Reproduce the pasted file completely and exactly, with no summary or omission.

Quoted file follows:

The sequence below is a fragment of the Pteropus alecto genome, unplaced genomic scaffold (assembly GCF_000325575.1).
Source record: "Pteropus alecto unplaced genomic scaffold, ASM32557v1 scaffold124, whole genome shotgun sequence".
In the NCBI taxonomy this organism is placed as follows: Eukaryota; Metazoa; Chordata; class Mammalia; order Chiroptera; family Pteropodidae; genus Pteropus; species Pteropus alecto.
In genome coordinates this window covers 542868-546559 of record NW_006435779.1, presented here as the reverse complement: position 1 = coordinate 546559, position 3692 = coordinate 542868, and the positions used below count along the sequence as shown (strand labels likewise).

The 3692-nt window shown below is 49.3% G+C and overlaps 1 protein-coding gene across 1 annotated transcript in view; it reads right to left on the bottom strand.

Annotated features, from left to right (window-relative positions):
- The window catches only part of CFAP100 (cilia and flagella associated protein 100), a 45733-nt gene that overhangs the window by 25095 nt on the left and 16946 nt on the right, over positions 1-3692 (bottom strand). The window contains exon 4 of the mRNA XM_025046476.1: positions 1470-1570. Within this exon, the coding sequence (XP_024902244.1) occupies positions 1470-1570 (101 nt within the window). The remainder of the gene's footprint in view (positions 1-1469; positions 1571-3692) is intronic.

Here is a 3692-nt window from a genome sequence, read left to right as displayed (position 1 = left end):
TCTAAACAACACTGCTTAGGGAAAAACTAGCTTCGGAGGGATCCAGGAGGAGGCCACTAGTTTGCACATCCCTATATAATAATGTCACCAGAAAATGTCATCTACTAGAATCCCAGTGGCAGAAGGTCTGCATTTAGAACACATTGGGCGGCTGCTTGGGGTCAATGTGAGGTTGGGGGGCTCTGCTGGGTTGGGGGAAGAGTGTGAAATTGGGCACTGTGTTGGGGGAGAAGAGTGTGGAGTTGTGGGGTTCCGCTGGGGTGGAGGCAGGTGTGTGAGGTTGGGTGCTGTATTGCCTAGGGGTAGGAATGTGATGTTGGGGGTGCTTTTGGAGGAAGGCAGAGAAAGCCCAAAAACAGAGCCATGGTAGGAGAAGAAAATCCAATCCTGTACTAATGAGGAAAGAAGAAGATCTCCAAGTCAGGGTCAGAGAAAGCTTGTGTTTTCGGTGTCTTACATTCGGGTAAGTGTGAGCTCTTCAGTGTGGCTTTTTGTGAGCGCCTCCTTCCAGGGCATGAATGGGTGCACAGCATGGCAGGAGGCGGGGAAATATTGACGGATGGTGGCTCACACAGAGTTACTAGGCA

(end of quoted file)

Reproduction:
The sequence below is a fragment of the Pteropus alecto genome, unplaced genomic scaffold (assembly GCF_000325575.1).
Source record: "Pteropus alecto unplaced genomic scaffold, ASM32557v1 scaffold124, whole genome shotgun sequence".
In the NCBI taxonomy this organism is placed as follows: Eukaryota; Metazoa; Chordata; class Mammalia; order Chiroptera; family Pteropodidae; genus Pteropus; species Pteropus alecto.
In genome coordinates this window covers 542868-546559 of record NW_006435779.1, presented here as the reverse complement: position 1 = coordinate 546559, position 3692 = coordinate 542868, and the positions used below count along the sequence as shown (strand labels likewise).

The 3692-nt window shown below is 49.3% G+C and overlaps 1 protein-coding gene across 1 annotated transcript in view; it reads right to left on the bottom strand.

Annotated features, from left to right (window-relative positions):
- The window catches only part of CFAP100 (cilia and flagella associated protein 100), a 45733-nt gene that overhangs the window by 25095 nt on the left and 16946 nt on the right, over positions 1-3692 (bottom strand). The window contains exon 4 of the mRNA XM_025046476.1: positions 1470-1570. Within this exon, the coding sequence (XP_024902244.1) occupies positions 1470-1570 (101 nt within the window). The remainder of the gene's footprint in view (positions 1-1469; positions 1571-3692) is intronic.

Here is a 3692-nt window from a genome sequence, read left to right as displayed (position 1 = left end):
TCTAAACAACACTGCTTAGGGAAAAACTAGCTTCGGAGGGATCCAGGAGGAGGCCACTAGTTTGCACATCCCTATATAATAATGTCACCAGAAAATGTCATCTACTAGAATCCCAGTGGCAGAAGGTCTGCATTTAGAACACATTGGGCGGCTGCTTGGGGTCAATGTGAGGTTGGGGGGCTCTGCTGGGTTGGGGGAAGAGTGTGAAATTGGGCACTGTGTTGGGGGAGAAGAGTGTGGAGTTGTGGGGTTCCGCTGGGGTGGAGGCAGGTGTGTGAGGTTGGGTGCTGTATTGCCTAGGGGTAGGAATGTGATGTTGGGGGTGCTTTTGGAGGAAGGCAGAGAAAGCCCAAAAACAGAGCCATGGTAGGAGAAGAAAATCCAATCCTGTACTAATGAGGAAAGAAGAAGATCTCCAAGTCAGGGTCAGAGAAAGCTTGTGTTTTCGGTGTCTTACATTCGGGTAAGTGTGAGCTCTTCAGTGTGGCTTTTTGTGAGCGCCTCCTTCCAGGGCATGAATGGGTGCACAGCATGGCAGGAGGCGGGGAAATATTGACGGATGGTGGCTCACACAGAGTTACTAGGCA